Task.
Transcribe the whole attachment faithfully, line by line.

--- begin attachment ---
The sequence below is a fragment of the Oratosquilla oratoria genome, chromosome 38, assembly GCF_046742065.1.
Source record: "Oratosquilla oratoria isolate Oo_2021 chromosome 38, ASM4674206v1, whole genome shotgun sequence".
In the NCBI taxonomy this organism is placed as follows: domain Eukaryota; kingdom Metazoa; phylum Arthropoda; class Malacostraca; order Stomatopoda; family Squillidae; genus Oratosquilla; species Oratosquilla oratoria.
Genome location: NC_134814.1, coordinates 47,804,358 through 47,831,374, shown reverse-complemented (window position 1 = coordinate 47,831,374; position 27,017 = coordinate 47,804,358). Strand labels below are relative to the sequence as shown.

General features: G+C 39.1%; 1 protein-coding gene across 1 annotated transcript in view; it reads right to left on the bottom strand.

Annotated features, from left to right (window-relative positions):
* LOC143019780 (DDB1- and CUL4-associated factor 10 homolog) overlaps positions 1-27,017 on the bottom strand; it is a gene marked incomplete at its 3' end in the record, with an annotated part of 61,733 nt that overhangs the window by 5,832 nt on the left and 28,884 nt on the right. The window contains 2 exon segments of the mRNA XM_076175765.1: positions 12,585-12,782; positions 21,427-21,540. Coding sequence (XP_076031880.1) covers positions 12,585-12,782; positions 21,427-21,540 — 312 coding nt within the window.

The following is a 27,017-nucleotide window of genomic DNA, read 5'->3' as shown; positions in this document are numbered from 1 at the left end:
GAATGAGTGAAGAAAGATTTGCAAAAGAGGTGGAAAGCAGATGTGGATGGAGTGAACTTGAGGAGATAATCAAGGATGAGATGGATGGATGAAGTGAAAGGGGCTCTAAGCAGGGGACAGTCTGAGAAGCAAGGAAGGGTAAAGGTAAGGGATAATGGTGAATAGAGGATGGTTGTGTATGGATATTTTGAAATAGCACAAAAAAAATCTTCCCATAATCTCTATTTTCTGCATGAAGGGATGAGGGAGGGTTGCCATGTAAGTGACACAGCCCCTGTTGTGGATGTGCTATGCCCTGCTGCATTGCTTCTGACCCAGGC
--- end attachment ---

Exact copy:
The sequence below is a fragment of the Oratosquilla oratoria genome, chromosome 38, assembly GCF_046742065.1.
Source record: "Oratosquilla oratoria isolate Oo_2021 chromosome 38, ASM4674206v1, whole genome shotgun sequence".
In the NCBI taxonomy this organism is placed as follows: domain Eukaryota; kingdom Metazoa; phylum Arthropoda; class Malacostraca; order Stomatopoda; family Squillidae; genus Oratosquilla; species Oratosquilla oratoria.
Genome location: NC_134814.1, coordinates 47,804,358 through 47,831,374, shown reverse-complemented (window position 1 = coordinate 47,831,374; position 27,017 = coordinate 47,804,358). Strand labels below are relative to the sequence as shown.

General features: G+C 39.1%; 1 protein-coding gene across 1 annotated transcript in view; it reads right to left on the bottom strand.

Annotated features, from left to right (window-relative positions):
* LOC143019780 (DDB1- and CUL4-associated factor 10 homolog) overlaps positions 1-27,017 on the bottom strand; it is a gene marked incomplete at its 3' end in the record, with an annotated part of 61,733 nt that overhangs the window by 5,832 nt on the left and 28,884 nt on the right. The window contains 2 exon segments of the mRNA XM_076175765.1: positions 12,585-12,782; positions 21,427-21,540. Coding sequence (XP_076031880.1) covers positions 12,585-12,782; positions 21,427-21,540 — 312 coding nt within the window.

The following is a 27,017-nucleotide window of genomic DNA, read 5'->3' as shown; positions in this document are numbered from 1 at the left end:
GAATGAGTGAAGAAAGATTTGCAAAAGAGGTGGAAAGCAGATGTGGATGGAGTGAACTTGAGGAGATAATCAAGGATGAGATGGATGGATGAAGTGAAAGGGGCTCTAAGCAGGGGACAGTCTGAGAAGCAAGGAAGGGTAAAGGTAAGGGATAATGGTGAATAGAGGATGGTTGTGTATGGATATTTTGAAATAGCACAAAAAAAATCTTCCCATAATCTCTATTTTCTGCATGAAGGGATGAGGGAGGGTTGCCATGTAAGTGACACAGCCCCTGTTGTGGATGTGCTATGCCCTGCTGCATTGCTTCTGACCCAGGC